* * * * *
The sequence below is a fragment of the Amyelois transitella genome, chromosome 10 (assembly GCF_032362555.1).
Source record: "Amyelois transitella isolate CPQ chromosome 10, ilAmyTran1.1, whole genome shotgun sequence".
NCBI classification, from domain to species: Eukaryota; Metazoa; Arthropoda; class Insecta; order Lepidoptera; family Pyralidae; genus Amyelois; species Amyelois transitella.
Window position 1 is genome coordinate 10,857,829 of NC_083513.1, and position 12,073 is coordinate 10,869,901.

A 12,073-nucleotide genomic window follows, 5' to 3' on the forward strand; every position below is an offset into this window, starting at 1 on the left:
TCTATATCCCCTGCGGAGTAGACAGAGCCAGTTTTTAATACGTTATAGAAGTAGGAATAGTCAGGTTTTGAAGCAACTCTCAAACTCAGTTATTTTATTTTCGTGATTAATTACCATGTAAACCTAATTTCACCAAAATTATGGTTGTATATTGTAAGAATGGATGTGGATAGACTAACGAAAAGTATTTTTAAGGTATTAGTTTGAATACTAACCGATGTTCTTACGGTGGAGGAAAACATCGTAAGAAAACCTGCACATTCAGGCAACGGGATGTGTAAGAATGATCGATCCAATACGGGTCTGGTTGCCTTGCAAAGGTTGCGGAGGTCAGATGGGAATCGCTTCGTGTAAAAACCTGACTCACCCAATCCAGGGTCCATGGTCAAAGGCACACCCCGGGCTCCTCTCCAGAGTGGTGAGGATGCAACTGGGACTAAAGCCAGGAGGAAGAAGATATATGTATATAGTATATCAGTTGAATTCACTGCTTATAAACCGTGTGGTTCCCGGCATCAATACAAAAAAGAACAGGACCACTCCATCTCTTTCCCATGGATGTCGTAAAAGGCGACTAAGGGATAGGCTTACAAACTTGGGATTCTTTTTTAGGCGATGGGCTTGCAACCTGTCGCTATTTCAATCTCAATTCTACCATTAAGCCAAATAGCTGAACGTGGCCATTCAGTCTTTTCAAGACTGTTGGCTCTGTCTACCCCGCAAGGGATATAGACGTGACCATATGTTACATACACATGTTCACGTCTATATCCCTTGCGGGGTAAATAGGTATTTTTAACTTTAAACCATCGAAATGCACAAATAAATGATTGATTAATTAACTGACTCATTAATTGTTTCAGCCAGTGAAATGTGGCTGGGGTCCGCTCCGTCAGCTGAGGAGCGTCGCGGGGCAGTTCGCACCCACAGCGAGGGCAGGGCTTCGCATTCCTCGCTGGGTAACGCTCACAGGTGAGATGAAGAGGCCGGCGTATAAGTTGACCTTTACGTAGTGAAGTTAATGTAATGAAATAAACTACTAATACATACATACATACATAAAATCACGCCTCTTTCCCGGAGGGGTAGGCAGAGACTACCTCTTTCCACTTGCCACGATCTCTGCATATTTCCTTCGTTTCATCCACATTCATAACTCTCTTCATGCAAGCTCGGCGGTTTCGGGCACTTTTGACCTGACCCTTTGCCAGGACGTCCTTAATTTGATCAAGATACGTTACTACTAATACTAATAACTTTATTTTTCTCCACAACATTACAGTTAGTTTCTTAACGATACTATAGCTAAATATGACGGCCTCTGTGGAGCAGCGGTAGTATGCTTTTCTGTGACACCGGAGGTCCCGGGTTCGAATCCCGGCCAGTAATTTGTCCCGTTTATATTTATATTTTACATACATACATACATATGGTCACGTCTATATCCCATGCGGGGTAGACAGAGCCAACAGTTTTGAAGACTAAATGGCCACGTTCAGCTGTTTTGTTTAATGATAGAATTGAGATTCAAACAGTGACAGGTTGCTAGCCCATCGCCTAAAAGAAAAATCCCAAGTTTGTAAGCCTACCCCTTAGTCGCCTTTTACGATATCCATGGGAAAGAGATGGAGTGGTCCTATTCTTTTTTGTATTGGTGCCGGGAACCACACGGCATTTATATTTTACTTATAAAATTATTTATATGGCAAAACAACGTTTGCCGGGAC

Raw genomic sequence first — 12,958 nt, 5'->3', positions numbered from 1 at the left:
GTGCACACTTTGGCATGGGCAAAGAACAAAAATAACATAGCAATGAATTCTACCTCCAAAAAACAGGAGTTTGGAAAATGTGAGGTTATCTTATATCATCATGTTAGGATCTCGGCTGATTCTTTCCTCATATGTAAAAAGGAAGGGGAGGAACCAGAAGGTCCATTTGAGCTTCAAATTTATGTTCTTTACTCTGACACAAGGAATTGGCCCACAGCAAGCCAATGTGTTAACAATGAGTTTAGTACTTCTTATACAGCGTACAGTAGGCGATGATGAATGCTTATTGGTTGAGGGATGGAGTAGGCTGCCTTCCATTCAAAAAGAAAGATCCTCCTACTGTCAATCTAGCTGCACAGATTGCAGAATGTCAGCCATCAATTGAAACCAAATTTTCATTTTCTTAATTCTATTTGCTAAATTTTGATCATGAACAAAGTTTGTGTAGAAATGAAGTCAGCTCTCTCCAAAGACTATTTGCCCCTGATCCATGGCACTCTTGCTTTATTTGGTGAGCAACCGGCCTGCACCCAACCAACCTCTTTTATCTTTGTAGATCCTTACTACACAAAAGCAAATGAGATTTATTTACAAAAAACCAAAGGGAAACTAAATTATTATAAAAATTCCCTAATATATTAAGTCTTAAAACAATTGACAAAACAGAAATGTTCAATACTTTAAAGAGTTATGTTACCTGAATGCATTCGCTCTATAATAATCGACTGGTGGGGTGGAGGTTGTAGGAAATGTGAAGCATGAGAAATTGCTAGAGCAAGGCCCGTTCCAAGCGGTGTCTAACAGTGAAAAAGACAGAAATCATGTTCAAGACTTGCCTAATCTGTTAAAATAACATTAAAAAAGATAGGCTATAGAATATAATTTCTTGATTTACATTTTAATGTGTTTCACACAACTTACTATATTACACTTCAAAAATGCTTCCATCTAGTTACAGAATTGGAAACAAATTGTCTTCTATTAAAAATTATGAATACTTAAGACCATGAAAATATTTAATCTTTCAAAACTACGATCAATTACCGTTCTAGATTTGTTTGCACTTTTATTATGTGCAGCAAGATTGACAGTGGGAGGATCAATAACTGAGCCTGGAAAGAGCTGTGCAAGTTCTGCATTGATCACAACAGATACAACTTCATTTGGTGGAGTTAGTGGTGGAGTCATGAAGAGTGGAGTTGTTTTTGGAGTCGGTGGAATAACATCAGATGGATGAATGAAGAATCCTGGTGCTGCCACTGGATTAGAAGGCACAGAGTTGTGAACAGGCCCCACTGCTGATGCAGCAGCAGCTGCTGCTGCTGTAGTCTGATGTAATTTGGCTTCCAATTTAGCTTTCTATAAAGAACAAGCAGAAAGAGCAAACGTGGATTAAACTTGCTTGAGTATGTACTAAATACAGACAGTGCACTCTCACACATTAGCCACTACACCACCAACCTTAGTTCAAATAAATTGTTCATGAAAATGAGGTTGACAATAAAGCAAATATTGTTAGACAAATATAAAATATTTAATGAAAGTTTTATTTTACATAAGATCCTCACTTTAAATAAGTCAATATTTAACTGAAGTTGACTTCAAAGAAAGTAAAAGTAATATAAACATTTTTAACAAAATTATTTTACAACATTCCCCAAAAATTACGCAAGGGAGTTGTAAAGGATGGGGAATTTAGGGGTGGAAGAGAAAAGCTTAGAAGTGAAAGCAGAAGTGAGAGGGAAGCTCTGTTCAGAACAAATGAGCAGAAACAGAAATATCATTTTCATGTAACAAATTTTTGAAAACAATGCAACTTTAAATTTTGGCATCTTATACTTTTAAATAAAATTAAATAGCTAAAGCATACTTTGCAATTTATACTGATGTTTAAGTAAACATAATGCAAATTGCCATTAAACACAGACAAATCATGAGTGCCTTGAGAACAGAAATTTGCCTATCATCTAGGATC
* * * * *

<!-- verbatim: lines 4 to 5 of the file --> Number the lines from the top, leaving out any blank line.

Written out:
Window position 1 is genome coordinate 10,857,829 of NC_083513.1, and position 12,073 is coordinate 10,869,901.

A 12,073-nucleotide genomic window follows, 5' to 3' on the forward strand; every position below is an offset into this window, starting at 1 on the left: